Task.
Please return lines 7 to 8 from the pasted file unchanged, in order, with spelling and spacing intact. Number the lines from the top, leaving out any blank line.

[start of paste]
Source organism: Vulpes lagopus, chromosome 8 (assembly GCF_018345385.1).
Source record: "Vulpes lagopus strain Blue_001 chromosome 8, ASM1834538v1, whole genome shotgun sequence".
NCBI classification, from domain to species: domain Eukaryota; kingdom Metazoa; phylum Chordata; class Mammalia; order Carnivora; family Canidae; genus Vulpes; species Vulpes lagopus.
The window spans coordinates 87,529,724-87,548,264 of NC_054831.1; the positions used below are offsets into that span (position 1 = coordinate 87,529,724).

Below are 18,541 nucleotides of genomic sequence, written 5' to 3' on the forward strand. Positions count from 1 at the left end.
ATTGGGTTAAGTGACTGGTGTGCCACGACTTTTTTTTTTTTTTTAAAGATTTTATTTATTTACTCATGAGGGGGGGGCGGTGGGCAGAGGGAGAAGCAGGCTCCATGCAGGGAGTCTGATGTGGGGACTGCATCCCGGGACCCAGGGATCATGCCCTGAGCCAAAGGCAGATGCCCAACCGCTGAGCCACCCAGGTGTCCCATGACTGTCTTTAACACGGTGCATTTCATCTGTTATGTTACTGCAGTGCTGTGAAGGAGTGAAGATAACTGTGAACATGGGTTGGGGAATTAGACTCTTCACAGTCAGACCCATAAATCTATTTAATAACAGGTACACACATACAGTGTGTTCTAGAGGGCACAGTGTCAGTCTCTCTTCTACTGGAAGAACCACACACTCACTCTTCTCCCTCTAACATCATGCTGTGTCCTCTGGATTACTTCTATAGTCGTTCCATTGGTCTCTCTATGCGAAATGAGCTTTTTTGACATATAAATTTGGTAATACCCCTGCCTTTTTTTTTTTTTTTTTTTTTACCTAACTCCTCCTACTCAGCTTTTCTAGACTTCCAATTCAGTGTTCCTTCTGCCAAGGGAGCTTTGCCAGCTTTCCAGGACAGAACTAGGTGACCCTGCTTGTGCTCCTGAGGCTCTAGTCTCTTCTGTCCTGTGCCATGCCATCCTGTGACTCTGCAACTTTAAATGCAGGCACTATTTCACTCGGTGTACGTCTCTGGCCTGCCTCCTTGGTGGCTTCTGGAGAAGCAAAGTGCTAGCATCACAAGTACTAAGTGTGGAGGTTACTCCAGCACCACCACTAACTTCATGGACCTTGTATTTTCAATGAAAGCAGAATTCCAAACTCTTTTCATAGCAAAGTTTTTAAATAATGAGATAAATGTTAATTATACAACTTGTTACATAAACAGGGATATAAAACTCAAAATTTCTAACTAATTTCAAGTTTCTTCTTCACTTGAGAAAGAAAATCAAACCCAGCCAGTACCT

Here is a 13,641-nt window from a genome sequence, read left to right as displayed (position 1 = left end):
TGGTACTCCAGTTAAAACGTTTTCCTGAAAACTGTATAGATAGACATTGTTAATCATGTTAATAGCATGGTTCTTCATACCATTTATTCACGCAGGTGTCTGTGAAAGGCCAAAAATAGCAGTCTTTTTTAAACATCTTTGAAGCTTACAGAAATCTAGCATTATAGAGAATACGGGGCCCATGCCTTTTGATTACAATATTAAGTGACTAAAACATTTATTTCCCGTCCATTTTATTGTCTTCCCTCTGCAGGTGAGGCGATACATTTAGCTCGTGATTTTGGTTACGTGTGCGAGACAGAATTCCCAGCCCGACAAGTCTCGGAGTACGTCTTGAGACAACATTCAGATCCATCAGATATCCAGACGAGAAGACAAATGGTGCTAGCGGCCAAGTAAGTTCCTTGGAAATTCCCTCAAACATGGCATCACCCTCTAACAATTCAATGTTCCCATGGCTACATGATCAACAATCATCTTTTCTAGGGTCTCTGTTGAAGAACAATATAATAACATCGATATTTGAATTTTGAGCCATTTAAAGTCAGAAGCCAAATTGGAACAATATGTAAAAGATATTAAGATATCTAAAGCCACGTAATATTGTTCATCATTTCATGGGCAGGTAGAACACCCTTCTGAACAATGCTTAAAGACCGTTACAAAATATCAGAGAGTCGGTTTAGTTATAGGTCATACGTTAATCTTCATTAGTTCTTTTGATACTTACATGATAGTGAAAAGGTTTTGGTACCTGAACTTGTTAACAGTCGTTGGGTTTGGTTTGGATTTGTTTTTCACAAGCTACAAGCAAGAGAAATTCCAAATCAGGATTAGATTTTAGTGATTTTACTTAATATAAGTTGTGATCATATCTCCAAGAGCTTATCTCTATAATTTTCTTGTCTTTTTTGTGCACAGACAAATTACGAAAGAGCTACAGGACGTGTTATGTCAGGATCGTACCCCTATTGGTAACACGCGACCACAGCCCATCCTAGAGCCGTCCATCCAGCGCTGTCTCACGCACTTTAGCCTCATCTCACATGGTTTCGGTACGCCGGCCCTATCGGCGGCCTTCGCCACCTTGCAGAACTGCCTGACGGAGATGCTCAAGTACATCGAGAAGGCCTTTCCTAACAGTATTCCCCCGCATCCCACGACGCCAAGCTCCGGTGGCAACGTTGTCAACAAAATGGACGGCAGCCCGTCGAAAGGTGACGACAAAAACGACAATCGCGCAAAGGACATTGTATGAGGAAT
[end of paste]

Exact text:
Here is a 13,641-nt window from a genome sequence, read left to right as displayed (position 1 = left end):
TGGTACTCCAGTTAAAACGTTTTCCTGAAAACTGTATAGATAGACATTGTTAATCATGTTAATAGCATGGTTCTTCATACCATTTATTCACGCAGGTGTCTGTGAAAGGCCAAAAATAGCAGTCTTTTTTAAACATCTTTGAAGCTTACAGAAATCTAGCATTATAGAGAATACGGGGCCCATGCCTTTTGATTACAATATTAAGTGACTAAAACATTTATTTCCCGTCCATTTTATTGTCTTCCCTCTGCAGGTGAGGCGATACATTTAGCTCGTGATTTTGGTTACGTGTGCGAGACAGAATTCCCAGCCCGACAAGTCTCGGAGTACGTCTTGAGACAACATTCAGATCCATCAGATATCCAGACGAGAAGACAAATGGTGCTAGCGGCCAAGTAAGTTCCTTGGAAATTCCCTCAAACATGGCATCACCCTCTAACAATTCAATGTTCCCATGGCTACATGATCAACAATCATCTTTTCTAGGGTCTCTGTTGAAGAACAATATAATAACATCGATATTTGAATTTTGAGCCATTTAAAGTCAGAAGCCAAATTGGAACAATATGTAAAAGATATTAAGATATCTAAAGCCACGTAATATTGTTCATCATTTCATGGGCAGGTAGAACACCCTTCTGAACAATGCTTAAAGACCGTTACAAAATATCAGAGAGTCGGTTTAGTTATAGGTCATACGTTAATCTTCATTAGTTCTTTTGATACTTACATGATAGTGAAAAGGTTTTGGTACCTGAACTTGTTAACAGTCGTTGGGTTTGGTTTGGATTTGTTTTTCACAAGCTACAAGCAAGAGAAATTCCAAATCAGGATTAGATTTTAGTGATTTTACTTAATATAAGTTGTGATCATATCTCCAAGAGCTTATCTCTATAATTTTCTTGTCTTTTTTGTGCACAGACAAATTACGAAAGAGCTACAGGACGTGTTATGTCAGGATCGTACCCCTATTGGTAACACGCGACCACAGCCCATCCTAGAGCCGTCCATCCAGCGCTGTCTCACGCACTTTAGCCTCATCTCACATGGTTTCGGTACGCCGGCCCTATCGGCGGCCTTCGCCACCTTGCAGAACTGCCTGACGGAGATGCTCAAGTACATCGAGAAGGCCTTTCCTAACAGTATTCCCCCGCATCCCACGACGCCAAGCTCCGGTGGCAACGTTGTCAACAAAATGGACGGCAGCCCGTCGAAAGGTGACGACAAAAACGACAATCGCGCAAAGGACATTGTATGAGGAAT